Today’s issue of Nature contains a letter from a Physics prof, who has found a very creative way to both teach newtonian physics and debunk Astrology!
(he doesn’t, however, indicate that it was James Randi who first developed the technique he is using, or that the proceedure is also described in the book “how to think about wierd things.” It may simply be that smart people think alike.)
Nature 447, 528 (31 May 2007) | doi:10.1038/447528a; Published online 30 May 2007. Treating astrology’s claims with all due gravity. Steven K. Lower
“I teach an introductory science class at my university, which typically enrols many non-science majors. During a lecture on the gravitational force, I imply that if planets such as Mars exert a force on any object, including humans, then perhaps there is something to astrology’s idea that celestial bodies exert a force of influence on our lives. I encourage my students to undertake a test I have designed for this notion.
I present the students with 12 randomly numbered horoscopes from the previous day, with the corresponding signs of the zodiac removed. I ask each student to record the horoscope that best describes the day she or he had, and the astrological sign (for example, Aries) corresponding to her/his birthday. My scientific hypothesis is that planets may exert a force on our bodies, but it is purely random — 1 out of 12 (8.3%) — whether a horoscope foretells the events of one’s life.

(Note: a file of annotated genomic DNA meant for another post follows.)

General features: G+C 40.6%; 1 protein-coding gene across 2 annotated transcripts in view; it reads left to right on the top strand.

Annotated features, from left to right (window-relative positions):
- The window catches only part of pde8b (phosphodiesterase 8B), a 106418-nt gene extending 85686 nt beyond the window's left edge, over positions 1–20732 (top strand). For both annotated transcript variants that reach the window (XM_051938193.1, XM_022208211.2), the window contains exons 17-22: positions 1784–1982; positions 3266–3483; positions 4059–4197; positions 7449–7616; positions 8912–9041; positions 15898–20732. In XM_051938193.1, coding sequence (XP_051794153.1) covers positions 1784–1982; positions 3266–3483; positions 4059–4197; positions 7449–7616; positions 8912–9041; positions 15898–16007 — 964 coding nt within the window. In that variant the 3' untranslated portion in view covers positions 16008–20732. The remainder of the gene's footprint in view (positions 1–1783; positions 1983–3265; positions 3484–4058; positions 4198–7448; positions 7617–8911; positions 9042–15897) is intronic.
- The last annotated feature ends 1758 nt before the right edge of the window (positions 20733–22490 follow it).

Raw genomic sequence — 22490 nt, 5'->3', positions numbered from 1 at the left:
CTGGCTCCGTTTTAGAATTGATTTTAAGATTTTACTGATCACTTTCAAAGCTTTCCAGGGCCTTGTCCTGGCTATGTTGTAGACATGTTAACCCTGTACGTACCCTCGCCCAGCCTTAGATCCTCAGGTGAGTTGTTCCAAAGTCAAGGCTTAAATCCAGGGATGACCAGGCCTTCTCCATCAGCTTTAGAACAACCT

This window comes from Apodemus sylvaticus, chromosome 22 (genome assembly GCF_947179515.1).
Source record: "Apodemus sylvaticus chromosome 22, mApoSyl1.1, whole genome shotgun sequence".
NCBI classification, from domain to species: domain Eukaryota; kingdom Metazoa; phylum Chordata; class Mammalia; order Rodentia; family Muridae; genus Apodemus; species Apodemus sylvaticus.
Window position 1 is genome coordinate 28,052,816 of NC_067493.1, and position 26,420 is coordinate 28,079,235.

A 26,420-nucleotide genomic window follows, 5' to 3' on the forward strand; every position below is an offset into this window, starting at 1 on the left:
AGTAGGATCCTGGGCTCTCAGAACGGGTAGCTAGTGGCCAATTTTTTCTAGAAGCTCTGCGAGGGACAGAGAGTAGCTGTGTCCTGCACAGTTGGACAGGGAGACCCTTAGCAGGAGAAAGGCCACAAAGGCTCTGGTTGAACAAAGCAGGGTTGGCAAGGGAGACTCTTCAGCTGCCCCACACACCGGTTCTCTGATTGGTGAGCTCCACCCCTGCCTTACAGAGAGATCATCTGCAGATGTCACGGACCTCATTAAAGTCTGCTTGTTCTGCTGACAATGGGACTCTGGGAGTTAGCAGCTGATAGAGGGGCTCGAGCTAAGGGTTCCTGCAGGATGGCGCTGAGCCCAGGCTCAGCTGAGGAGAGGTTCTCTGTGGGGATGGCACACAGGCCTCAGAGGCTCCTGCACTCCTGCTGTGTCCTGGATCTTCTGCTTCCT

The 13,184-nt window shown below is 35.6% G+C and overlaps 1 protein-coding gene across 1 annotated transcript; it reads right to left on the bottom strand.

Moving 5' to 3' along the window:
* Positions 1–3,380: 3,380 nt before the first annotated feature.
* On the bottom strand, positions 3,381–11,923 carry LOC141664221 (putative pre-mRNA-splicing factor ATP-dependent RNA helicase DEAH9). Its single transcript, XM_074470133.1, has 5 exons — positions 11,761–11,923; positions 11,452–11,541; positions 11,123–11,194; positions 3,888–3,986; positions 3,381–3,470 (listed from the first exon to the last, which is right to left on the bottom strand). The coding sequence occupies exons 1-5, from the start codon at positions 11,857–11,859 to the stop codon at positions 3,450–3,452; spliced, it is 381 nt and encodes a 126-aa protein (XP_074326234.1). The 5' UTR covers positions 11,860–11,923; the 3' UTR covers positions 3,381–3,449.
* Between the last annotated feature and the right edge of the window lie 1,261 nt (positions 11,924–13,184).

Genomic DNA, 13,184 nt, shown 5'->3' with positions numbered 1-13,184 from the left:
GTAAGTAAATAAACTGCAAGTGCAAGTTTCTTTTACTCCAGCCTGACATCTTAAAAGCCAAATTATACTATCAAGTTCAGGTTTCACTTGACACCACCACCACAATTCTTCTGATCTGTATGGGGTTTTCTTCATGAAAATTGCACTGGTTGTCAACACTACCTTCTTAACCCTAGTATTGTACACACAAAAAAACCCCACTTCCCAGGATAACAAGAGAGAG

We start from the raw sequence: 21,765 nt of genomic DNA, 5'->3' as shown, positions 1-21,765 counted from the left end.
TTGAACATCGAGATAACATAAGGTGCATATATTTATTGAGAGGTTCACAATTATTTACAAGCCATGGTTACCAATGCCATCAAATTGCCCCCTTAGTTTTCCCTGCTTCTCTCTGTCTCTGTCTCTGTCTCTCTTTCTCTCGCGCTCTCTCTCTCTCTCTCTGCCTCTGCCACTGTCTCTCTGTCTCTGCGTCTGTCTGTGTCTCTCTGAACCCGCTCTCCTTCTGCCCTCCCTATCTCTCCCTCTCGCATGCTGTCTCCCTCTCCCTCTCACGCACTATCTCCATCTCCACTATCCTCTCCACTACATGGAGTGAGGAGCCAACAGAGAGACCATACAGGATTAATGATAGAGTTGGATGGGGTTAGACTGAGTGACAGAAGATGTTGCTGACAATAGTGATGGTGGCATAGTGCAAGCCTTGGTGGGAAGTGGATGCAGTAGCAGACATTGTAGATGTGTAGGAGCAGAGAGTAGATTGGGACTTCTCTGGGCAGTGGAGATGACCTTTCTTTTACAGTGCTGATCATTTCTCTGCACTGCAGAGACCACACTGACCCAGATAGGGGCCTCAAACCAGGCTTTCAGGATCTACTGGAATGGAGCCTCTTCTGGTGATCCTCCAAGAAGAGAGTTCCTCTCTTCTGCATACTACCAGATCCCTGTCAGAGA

I am pleased to report that, as Shawn Carlson has noted, “astrology failed to perform at a level better than chance” (Nature 318, 419–425; 1985). The results from my classes are: 8.0% (n = 163 students), 8.4% (n = 155), 7.0% (n = 143), 8.0% (n = 138) and 8.0% (n = 100). In other words, as John Maddox has commented “astrology is a pack of lies … There is no evidence that the positions of the planets can affect human behaviour” (Nature 368, 185; 1994)./”
Cool video of Mr. Randi in a classroom, doing a similar exercise: